Tax reform is up next for our Attention Deficit Disorder Republican government, which just rushed through a chaotic, ugly battle to reform our complex healthcare system. The fight over tax reform promises to be just as chaotic and ugly – and it could mean big changes for Americans saving for retirement.
The Republican tax plan will include huge tax cuts for the wealthy and corporations, reducing top income tax rates, rates on investment income and corporate tax rates. Our lawmakers will need to find new revenue somewhere to offset the cuts. That is where retirement saving could come into play.
To understand why, it is important first to understand this term: “Tax expenditure.”
This is Washington budget-speak for tax revenue foregone due to special tax treatment. The phrase refers to billions of dollars in tax code exemptions, deductions or credits. Tax expenditures are designed to benefit specific activities or groups of taxpayers; the most important include deductions taken by employers for employee health insurance costs, capital gains and mortgage debt interest.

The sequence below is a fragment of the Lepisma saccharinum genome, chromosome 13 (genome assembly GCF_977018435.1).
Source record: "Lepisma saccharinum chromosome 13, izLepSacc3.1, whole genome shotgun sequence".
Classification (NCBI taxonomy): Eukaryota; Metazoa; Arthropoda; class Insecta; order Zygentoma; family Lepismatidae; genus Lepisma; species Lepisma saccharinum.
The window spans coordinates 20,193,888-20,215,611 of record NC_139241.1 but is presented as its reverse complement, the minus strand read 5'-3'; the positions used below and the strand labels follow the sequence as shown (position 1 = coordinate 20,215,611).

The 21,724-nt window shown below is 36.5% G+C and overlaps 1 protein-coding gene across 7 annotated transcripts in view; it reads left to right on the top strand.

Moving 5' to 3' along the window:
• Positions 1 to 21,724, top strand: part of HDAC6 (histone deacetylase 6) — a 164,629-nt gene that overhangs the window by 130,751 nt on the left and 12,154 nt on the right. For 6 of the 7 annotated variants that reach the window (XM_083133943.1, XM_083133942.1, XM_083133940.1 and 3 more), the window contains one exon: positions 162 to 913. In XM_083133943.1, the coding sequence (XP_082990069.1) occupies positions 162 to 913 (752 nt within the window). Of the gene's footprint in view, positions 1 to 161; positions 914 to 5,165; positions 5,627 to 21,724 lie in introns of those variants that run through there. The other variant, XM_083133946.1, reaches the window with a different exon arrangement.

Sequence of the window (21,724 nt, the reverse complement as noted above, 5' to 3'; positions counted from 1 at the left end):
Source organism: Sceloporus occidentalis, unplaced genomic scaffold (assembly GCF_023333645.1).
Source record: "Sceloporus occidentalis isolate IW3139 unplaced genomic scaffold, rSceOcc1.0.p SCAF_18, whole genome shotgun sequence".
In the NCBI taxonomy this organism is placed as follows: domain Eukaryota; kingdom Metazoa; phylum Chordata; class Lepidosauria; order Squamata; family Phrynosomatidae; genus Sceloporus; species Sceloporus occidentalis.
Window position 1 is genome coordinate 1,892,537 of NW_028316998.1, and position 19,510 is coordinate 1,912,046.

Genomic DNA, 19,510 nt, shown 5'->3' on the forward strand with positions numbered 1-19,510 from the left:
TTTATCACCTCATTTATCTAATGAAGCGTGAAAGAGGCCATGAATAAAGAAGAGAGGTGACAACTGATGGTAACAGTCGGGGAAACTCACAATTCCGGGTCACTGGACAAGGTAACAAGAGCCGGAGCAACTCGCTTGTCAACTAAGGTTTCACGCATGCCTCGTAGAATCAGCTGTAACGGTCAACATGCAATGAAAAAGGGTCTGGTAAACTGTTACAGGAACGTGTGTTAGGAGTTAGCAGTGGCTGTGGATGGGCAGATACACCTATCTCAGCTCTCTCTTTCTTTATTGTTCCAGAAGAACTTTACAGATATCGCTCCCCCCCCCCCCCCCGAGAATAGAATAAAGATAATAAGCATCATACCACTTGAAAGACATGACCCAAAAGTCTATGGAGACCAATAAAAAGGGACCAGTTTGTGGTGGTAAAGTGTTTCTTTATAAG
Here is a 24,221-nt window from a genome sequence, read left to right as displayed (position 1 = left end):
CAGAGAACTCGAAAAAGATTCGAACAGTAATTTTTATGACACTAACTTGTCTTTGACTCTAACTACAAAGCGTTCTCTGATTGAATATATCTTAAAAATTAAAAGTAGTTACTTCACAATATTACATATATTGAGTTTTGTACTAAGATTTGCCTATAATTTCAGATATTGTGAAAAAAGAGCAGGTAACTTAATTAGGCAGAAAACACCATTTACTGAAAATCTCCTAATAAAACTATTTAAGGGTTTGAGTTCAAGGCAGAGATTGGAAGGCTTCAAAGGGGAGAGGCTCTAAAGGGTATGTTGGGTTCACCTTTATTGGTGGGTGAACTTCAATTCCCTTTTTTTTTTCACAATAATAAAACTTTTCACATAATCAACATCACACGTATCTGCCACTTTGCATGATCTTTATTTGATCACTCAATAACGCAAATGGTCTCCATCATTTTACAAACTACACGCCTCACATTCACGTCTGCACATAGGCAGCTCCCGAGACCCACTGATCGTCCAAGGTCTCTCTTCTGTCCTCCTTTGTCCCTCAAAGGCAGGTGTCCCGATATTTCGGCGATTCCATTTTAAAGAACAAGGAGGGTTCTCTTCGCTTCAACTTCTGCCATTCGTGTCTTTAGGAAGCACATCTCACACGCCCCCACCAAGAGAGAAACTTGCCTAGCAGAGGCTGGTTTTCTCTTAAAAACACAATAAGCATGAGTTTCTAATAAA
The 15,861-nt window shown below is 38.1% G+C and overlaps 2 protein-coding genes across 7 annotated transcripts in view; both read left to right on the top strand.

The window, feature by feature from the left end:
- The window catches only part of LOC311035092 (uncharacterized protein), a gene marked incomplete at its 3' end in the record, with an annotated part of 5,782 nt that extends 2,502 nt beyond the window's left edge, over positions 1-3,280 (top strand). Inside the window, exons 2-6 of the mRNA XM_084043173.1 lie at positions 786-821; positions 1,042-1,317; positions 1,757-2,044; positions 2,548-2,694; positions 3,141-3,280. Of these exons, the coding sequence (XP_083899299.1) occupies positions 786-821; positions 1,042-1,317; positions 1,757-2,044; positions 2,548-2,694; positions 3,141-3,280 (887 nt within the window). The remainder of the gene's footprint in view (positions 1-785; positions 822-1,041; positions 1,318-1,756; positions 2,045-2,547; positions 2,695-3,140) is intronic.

The spectacular collapse of the U.S. House healthcare bill last week will ratchet up pressure to find revenue as part of any tax reform bill, since the proposed healthcare reforms were expected to cut federal deficits by $337 billion over the next decade. By some estimates, the tax reformers will need to find $1 trillion or more in new revenue.
Retirement saving is an attractive target – and one that has been in Republicans’ crosshairs before. Tax expenditures for retirement saving exceeded $158 billion in 2015, and will be more than $1 trillion from 2015 to 2019, according to the nonpartisan Tax Policy Center. That includes tax breaks on traditional pensions, 401(k)s and traditional and Roth IRAs.
“Going to the retirement trough certainly is one possibility,” said Shai Akabas, director of fiscal policy at the Bipartisan Policy Center.